John 15:14

You are my friends, if you do whatsoever I command you.
Read Chapter 15

Augustine of Hippo

AD 430
1. When the Lord Jesus had commended the love which He manifested toward us in dying for us, and had said, Greater love has no man than this, that a man lay down his life for his friends, He added, You are my friends, if you do whatsoever I command you. What great condescension! When one cannot even be a good servant unless he do his lord's commandments; the very means, which only prove men to be good servants, He wished to be those whereby His friends should be known. But the condescension, as I have termed it, is this, that the Lord condescends to call those His friends whom He knows to be His servants. For, to let us know that it is the duty of servants to yield obedience to their master's commands, He actually in another place reproaches those who are servants, by saying, And why call ye me, Lord, Lord, and do not the things that I say? Luke 6:46 Accordingly, when you say Lord, prove what you say by doing my commandments. Is it not to the obedient servant that He is yet one day to ...

Cornelius a Lapide

AD 1637
I will not henceforth call you servants: for the servant knoweth not what his lord doeth, i.e. what he intends and proposes to do.

Cyprian of Carthage

AD 258
For if in the sacrifice which Christ offered none is to be followed but Christ, assuredly it behoves us to obey and do that which Christ did, and what He commanded to be done, since He Himself says in the Gospel, "If ye do whatsoever I command you, henceforth I call you not servants, but friends."

Cyril of Alexandria

AD 444
In contrast to the terrors which will sometimes assail those inclined towards obedience and love of virtue He has set the gain of their love towards Him, in order that by the consolations ensuing from this, and by their aiming at what is greater, that which is burdensome may disappear and that which sometimes seems to cause pain sink into insignificance. Sweet is their labour to those who love God, since indeed theirs is a near and rich reward. Who then could conceive any thing greater, and what will he say is more glorious, than to be and be called the friend of Christ? For see how the reward surpasses the very limits of the nature of man. For all things are subject unto Him that made them, according to the saying of the Psalmist; and there is, I suppose, nothing in Creation which has not been subjected to the yoke of slavery, in accordance with the decree becoming the Creator and His work. For the work produced is not on an equality with its producer; and how could it be'? But God, W...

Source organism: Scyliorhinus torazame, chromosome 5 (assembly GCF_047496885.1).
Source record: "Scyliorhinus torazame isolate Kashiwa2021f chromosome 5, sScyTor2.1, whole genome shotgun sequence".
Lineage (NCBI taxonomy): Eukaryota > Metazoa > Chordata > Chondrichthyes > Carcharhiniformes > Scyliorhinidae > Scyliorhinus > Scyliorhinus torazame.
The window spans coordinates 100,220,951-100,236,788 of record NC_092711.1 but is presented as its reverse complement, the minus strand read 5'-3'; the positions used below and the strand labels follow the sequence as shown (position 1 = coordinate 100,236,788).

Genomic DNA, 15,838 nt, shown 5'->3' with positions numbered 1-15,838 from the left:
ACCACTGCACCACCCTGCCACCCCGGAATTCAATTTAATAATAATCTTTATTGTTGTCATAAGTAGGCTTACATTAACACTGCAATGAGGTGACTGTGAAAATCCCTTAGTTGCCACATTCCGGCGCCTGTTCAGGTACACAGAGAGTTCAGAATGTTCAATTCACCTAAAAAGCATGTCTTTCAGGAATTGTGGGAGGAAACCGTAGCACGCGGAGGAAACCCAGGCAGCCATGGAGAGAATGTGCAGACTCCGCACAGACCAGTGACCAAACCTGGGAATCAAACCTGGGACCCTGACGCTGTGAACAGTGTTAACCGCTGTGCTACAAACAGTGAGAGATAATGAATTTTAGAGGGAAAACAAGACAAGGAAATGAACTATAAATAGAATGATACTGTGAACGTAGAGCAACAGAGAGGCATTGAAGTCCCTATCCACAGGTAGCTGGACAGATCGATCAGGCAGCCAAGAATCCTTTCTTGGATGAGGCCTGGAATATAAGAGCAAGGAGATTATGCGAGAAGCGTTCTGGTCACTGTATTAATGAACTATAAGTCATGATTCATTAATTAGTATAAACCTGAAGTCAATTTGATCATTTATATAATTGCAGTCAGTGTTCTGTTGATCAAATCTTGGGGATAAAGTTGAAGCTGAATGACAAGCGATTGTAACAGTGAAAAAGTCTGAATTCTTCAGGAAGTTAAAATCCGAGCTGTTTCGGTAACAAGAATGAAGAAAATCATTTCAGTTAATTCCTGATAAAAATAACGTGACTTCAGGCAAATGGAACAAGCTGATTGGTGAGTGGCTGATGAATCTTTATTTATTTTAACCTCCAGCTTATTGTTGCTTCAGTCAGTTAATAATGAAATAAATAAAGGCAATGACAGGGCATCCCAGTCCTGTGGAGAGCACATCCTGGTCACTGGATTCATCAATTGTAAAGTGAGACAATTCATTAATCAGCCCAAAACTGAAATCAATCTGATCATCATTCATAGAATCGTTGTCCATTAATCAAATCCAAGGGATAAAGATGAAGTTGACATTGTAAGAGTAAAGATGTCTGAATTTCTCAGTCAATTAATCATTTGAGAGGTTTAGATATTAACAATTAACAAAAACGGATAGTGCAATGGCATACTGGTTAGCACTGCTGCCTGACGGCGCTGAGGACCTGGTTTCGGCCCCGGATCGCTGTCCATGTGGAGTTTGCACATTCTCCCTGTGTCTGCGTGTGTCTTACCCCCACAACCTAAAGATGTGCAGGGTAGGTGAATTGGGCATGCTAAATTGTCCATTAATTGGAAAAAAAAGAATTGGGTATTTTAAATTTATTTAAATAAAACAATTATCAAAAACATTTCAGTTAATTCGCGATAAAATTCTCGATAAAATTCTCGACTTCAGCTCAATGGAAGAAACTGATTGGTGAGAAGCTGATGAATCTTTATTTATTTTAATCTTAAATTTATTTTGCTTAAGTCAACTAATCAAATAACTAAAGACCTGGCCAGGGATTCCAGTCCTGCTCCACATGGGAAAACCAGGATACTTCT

George Leo Haydock

AD 1849
You are my friends. A wonderful condescension, says St. Augustine, in our blessed Redeemer, who was God as well as man, to call such poor and sinful creatures, his friends; who, when we have done all we can, and ought, are still but unprofitable servants. I have called you my friends, because I have made known to you We can only understand these words, as St. Chrysostom takes notice, of all things which they were capable of understanding, or which it was proper to communicate to them; for, as Christ tells them in the next chapter (ver. 12.) I have many things to say to you, but you cannot bear them now. (Witham) ...

John Chrysostom

AD 407
How then says He, I have many things to tell you, but you cannot bear them now? John 16:12 By the all and the hearing He shows nothing else, but that He uttered nothing alien, but only what was of the Father. And since to speak of secrets appears to be the strongest proof of friendship, you have, He says, been deemed worthy even of this communion. When however He says all, He means, whatever things it was fit that they should hear. Then He puts also another sure proof of friendship, no common one. Of what sort was that? ...

Knowing this first, that no prophecy of the scripture is of any private interpretation. - 2 Peter 1:20

App Store LogoPlay Store Logo